Like the Thermostat 3.0, the Thermostat E rewards you with a green leaf when you change the temperature to save energy. The leaf learns how to help you save based on your preferences. For example, if you typically like the temperature at 18 degrees Celsius when you sleep, you get a green leaf if you drop this slightly. You also get a Home Report every month to show you how much energy you use, including daily breakdowns in the Energy History section of the app.

Additionally, the Thermostat E has a True Radiant feature that helps you achieve the exact temperature you want in the room where the thermostat is placed – because it knows how long your home takes to heat up, it knows when to turn off the boiler so your home doesn't get too hot.

There is a safety temperature feature too which will alert you if the temperature in your home gets too hot or too cold.

There are also standard smart heating features, like remotely controlling your heating from the Nest app. Nest also has a Home/Away feature, turning the Thermostat E to Eco Mode when you or your family aren't in the house. This is also where the occupancy sensor comes into play, ensuring your heating doesn't turn off if you have people in your home who aren't linked to your Nest account – like a babysitter, for example.

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The Thermostat E can be controlled through Google Home devices too, offering hands-free voice control through Google Assistant. It is also compatible with IFTTT – but currently there is no Amazon Alexa support.


The Nest Thermostat E is a fantastic consideration if you're in the market for upgrading your heating system to a smart one. It offers an excellent design, a great set of features and it is easy to install yourself, making it a brilliant alternative to the more expensive, hard-wired Thermostat 3.0.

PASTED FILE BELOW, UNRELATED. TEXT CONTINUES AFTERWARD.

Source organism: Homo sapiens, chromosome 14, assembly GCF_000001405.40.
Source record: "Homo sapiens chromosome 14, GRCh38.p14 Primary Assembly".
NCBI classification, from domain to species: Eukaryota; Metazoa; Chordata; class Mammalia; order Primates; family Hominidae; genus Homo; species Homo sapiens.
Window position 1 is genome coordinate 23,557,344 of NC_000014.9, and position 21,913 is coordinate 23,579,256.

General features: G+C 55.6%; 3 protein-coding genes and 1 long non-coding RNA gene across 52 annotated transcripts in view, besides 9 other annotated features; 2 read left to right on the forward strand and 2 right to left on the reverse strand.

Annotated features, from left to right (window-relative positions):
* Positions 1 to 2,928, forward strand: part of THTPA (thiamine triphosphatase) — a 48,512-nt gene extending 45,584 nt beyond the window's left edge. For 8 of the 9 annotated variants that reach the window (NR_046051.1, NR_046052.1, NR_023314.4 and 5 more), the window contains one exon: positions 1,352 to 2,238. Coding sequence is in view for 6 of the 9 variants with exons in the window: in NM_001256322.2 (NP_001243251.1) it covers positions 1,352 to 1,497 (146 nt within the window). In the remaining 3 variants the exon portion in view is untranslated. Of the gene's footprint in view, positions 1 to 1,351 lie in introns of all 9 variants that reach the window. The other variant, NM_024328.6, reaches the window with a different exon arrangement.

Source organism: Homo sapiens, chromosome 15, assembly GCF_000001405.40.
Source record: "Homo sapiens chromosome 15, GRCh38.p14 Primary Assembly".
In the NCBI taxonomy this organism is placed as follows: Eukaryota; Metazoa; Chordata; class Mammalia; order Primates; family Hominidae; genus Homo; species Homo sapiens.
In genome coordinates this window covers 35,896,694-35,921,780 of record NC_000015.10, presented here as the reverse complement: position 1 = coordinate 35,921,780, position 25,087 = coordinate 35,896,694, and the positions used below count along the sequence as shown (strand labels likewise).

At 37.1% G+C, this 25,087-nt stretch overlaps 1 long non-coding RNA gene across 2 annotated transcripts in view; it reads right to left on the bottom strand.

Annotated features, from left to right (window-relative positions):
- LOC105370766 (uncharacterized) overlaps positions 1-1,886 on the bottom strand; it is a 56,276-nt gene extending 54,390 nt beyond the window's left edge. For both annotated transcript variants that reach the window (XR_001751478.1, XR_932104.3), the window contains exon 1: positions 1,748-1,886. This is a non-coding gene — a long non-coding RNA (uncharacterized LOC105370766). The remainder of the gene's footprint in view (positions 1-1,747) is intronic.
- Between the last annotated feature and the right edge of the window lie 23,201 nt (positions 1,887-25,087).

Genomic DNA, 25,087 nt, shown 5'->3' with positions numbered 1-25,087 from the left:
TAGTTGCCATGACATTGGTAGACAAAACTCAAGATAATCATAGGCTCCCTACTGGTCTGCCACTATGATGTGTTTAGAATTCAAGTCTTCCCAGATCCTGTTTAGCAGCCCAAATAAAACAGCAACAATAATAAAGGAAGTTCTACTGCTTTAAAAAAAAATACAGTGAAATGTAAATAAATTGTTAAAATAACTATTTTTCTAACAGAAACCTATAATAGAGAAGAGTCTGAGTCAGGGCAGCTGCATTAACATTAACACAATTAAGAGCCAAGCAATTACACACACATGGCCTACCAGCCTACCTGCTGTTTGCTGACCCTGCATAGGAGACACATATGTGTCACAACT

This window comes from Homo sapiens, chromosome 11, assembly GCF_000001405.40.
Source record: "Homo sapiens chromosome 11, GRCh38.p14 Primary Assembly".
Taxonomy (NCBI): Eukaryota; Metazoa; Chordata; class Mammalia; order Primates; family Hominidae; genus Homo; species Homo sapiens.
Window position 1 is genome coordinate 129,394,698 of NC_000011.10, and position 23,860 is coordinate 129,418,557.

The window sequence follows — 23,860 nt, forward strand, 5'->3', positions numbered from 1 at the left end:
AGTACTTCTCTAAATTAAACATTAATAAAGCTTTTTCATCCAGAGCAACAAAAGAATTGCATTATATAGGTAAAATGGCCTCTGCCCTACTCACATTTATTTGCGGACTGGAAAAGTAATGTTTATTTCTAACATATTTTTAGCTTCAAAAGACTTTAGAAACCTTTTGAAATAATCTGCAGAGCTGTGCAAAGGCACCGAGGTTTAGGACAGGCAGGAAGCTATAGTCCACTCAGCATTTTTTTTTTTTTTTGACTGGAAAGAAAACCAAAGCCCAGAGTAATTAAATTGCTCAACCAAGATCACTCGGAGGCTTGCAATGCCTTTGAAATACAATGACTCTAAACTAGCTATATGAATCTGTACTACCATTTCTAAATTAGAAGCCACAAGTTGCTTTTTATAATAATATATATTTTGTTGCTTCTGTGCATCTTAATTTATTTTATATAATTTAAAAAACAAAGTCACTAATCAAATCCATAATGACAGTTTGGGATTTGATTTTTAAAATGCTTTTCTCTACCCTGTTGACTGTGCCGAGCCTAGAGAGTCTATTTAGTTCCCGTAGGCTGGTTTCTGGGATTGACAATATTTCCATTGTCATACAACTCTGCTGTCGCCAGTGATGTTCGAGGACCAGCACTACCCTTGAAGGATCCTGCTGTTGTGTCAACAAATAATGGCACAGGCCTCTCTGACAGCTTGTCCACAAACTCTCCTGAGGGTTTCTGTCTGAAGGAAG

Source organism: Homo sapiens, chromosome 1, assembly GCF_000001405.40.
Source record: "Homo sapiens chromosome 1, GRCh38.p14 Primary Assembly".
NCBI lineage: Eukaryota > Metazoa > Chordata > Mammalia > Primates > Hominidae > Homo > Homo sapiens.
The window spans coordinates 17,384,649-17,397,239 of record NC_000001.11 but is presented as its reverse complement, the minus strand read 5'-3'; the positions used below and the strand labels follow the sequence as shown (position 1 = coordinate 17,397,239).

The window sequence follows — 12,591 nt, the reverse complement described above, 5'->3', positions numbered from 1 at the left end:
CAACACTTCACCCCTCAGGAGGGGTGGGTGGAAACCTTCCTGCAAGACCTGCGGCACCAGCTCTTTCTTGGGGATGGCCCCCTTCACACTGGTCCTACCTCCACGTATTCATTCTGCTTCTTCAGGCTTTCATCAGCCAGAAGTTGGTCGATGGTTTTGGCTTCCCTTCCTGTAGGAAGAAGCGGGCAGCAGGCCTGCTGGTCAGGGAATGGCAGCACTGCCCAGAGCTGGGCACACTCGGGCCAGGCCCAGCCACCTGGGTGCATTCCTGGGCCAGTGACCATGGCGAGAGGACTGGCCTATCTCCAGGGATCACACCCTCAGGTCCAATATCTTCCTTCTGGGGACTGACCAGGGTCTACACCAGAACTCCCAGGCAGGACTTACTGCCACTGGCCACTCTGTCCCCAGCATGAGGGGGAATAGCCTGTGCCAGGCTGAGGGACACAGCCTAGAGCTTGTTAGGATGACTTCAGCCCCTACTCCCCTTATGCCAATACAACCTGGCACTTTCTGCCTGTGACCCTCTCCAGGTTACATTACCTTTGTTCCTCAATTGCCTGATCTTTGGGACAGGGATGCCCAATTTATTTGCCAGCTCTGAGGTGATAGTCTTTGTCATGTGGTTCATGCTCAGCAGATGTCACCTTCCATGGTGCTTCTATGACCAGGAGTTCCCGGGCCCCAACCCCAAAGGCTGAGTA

The Thermostat E doesn't offer as many glossy finish options as the 3.0 and there is no hot water control or Farsight features either – but the E is not only more flexible in terms of its placement, but it's more affordable too. It's this balance of features, usability and price that'll make it a winner this winter.

Also consider

Nest Learning Thermostat 3.0


The Nest Learning Thermostat 3.0 offers the same features as the Thermostat E, but it adds hot water control and a feature called Farsight that shows information on the display from a distance. There are a few extra finish options, including copper, but professional installation is required and it is more expensive.

British Gas Hive Active Heating

The British Gas Hive Active Heating system allows you to control your hot water and central heating using a wall controller and thermostat, along with a hub to connect it to Wi-Fi. Like Nest, there are numerous other products available in the Hive system including cameras. 

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Honeywell Lyric T6R


Honeywell offers the Lyric T6R thermostat, as well as its more expensive Evohome system that offers multiple zone control. The Lyric T6R is the same price as the Nest Thermostat E and it has smartphone control and effective geofencing, but it doesn't learn your routine like Nest.

Writing by Britta O'Boyle. Originally published on 27 September 2018.